At the center of the Diné College campus near Tsaile is this tribute to corn, a plant with deep philosophical meaning that forms the basis for many Navajo teachings. (Photo by Jeff Rosenfield/Cronkite News)
Diné College wasn’t Harley Interpreter’s first choice for higher education. During summers in high school, at the urging of her elders, she would travel off the Navajo Nation reservation to see what colleges elsewhere had to offer.
But the convenience of Diné College — the first accredited college to be tribally controlled — and its proximity to Interpreter’s home near Tsaile was too good to pass up.
And the longer she attends, her choice makes more sense. As a young Navajo woman, she found the traditional knowledge and language the college offered was invaluable. She helps care for her grandparents who speak Navajo better than English. Earning her degree from Diné College would mean a closer relationship with them and an opportunity to keep their wisdom, language and culture alive.
“The way that we were being taught with our Navajo philosophies was where I really began to learn,” Interpreter said.
It also put her on the front lines of her tribe’s battle against COVID-19, which has already claimed more than 1,200 Diné lives.
When Interpreter’s household – herself, her mother and her grandparents – contracted COVID-19 in December, the college senior stopped working and switched to part-time classes to care for her family. Her grandparents, who were on oxygen concentrators at one point to help them breathe, have since recovered.
Interpreter not only is a caretaker for her grandparents, but also for the culture and the language they carry in their minds and hearts.
“When I came here, it was definitely very different from the way I’ve seen a bunch of other colleges do things,” Interpreter said.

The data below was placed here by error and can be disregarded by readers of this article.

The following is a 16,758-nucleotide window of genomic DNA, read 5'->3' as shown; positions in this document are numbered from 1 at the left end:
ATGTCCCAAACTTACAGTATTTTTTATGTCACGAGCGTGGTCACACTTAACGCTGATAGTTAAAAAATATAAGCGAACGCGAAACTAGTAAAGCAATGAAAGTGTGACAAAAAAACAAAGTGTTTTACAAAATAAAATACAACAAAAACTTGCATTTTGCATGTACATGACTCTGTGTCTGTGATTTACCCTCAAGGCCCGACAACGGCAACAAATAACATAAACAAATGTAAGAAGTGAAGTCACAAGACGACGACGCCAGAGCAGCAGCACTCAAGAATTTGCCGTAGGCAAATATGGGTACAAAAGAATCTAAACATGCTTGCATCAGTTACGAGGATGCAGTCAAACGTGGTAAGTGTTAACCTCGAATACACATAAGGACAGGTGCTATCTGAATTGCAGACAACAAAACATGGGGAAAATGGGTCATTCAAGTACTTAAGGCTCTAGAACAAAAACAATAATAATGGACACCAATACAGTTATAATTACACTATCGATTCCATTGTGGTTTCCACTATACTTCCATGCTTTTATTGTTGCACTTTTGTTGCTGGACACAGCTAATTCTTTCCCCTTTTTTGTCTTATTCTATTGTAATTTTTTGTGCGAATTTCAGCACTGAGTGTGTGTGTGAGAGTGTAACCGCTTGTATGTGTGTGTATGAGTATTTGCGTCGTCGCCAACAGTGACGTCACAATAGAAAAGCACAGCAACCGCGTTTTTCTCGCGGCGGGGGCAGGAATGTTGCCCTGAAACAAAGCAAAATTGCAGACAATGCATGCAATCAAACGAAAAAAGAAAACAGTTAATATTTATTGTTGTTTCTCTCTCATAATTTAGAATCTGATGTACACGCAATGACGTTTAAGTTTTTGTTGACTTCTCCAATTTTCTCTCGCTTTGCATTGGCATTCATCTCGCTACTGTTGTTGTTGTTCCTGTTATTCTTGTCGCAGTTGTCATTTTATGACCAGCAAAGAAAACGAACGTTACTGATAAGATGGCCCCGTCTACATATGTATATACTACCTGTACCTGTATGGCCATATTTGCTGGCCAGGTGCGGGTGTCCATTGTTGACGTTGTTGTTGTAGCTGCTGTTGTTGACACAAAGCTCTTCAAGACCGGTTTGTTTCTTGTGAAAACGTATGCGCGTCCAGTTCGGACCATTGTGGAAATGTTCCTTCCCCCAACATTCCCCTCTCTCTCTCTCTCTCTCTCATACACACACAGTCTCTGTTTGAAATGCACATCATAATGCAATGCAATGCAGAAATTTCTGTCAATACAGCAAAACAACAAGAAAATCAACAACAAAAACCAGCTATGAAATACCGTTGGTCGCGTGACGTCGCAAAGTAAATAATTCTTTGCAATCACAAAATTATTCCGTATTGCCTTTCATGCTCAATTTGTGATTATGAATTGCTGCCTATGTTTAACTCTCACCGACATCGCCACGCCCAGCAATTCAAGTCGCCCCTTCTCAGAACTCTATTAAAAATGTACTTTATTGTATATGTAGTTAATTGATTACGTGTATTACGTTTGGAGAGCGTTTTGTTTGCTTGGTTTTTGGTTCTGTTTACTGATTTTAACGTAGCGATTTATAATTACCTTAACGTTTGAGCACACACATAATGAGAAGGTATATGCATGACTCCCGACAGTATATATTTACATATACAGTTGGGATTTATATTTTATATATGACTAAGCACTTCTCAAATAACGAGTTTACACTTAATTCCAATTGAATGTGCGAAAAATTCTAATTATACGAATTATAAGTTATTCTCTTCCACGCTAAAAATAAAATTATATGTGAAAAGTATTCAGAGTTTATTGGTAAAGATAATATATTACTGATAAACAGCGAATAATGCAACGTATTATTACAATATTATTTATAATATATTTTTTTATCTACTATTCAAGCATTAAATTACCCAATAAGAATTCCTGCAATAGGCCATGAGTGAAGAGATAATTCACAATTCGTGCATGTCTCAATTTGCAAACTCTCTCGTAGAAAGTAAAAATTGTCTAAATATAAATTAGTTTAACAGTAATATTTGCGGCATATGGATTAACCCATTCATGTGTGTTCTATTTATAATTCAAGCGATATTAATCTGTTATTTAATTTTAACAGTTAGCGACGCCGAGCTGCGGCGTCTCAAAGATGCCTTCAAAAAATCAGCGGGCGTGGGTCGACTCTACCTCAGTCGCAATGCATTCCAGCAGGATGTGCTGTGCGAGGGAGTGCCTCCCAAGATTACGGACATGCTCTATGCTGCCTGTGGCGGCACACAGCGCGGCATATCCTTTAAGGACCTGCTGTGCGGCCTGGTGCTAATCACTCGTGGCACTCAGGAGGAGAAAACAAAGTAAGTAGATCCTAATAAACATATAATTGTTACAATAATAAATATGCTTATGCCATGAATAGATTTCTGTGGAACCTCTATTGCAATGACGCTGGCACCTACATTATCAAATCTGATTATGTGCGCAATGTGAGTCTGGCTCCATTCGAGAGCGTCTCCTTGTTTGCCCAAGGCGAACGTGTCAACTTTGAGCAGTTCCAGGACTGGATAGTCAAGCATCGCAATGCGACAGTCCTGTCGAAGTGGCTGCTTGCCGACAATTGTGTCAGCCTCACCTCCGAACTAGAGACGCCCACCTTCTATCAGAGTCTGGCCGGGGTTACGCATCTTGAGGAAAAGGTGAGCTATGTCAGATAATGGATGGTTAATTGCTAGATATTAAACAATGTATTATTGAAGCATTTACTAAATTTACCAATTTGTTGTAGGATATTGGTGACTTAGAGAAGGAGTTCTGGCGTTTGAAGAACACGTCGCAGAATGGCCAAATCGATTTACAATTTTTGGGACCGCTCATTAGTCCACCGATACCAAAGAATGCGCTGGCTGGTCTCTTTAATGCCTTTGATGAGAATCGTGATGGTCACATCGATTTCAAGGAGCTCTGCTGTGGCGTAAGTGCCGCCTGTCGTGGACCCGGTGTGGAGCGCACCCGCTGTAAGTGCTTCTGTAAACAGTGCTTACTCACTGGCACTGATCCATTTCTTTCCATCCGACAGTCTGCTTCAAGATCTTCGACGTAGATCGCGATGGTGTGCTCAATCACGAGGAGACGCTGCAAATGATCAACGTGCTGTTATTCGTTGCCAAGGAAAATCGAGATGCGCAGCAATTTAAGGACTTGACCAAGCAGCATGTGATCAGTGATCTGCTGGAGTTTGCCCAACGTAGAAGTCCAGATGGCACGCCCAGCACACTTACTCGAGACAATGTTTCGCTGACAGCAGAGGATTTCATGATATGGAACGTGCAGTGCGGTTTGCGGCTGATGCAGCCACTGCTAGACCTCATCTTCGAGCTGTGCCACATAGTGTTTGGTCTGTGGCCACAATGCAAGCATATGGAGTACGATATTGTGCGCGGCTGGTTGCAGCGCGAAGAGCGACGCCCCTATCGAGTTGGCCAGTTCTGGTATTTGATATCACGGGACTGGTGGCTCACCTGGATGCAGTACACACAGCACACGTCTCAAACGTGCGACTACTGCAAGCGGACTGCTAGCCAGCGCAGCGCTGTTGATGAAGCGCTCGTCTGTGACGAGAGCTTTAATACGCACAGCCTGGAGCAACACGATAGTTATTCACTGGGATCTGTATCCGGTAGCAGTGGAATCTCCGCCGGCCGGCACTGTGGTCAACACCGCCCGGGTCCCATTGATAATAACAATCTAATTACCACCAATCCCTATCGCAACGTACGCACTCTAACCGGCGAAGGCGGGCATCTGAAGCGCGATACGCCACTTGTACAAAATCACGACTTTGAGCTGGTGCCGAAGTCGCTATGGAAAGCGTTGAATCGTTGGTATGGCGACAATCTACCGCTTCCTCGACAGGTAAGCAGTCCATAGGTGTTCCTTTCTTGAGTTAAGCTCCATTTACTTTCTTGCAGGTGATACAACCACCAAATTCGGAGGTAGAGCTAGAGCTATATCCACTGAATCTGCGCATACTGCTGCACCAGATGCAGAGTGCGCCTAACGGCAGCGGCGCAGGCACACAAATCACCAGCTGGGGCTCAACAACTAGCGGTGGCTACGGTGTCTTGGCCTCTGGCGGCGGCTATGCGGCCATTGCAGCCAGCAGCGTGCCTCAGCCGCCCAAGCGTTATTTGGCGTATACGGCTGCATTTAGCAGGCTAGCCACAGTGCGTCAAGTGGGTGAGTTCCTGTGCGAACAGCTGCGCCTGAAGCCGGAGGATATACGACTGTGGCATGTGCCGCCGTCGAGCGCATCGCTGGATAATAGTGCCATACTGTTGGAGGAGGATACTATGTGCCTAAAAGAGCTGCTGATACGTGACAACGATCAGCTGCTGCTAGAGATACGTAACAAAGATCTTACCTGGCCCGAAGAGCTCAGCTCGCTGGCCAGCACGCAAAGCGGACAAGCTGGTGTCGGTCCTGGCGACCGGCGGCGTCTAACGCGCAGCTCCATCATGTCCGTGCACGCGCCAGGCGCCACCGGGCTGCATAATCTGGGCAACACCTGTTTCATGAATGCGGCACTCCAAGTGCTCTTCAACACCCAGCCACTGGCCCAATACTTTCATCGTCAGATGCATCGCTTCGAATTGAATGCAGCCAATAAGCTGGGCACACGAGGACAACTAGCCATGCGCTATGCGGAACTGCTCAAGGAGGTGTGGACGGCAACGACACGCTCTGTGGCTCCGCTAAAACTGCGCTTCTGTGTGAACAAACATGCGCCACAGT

She was raised hearing stories of her cultural background, and her grandparents spoke only Navajo, so the subject matter at Diné wasn’t shocking for her, but she was struck by the focus on community and Indigenous philosophies.
Latrinda Tohe feels the same way.
“I chose to come to Diné College because it’s closer to home, and I feel like everyone on the reservation is family,” Tohe said. “The traditions we grew up with, we can learn more about” here.
“I grew up here in Tsaile,” said Nachae Nez, who also attends Diné. “And I thought it was the best place for me to lay the foundation for my future, hence the school’s motto: ‘Where your future begins.’”
Jacy Williams said she learned about some Navajo traditions she had no prior knowledge of.
Interpreter, Nez and Williams all mentioned that Diné College, where enrollment was 1,324 last fall, taught them the invaluable lesson that the school is founded in: Sa’ah Naagháí Bik’eh Hózhóón. These principles signify a holistic approach to life and implement the process of Nitsáhákees (thinking), Nahat’á (planning), Iiná (living) and Sihasin (assuring) when dealing with a situation or obstacle in life.
That focus on community, tradition and lifelong knowledge and wisdom is exactly why Diné College continues to push so hard in the face of COVID-19 to give its students whatever resources they need to continue their education, both in the academic and in the traditional fields, President Charles M. Roessel said.
Students often will take their degree back to their community to build a better future and a better world for themselves and their immediate communities, he said.
“One of the central tenets at the Diné College is the idea of nation-building,” Roessel said. “That is why it’s important” to persevere.
That perseverance was threatened by the pandemic, which hit the reservation disproportionately hard. Longstanding challenges include lack of access to running water, which makes hand-washing difficult, and the multigenerational households that are common on the reservation. Tribal officials mandated strict lockdowns, curfews and social distancing rules, but an outsize number of Navajo elders died.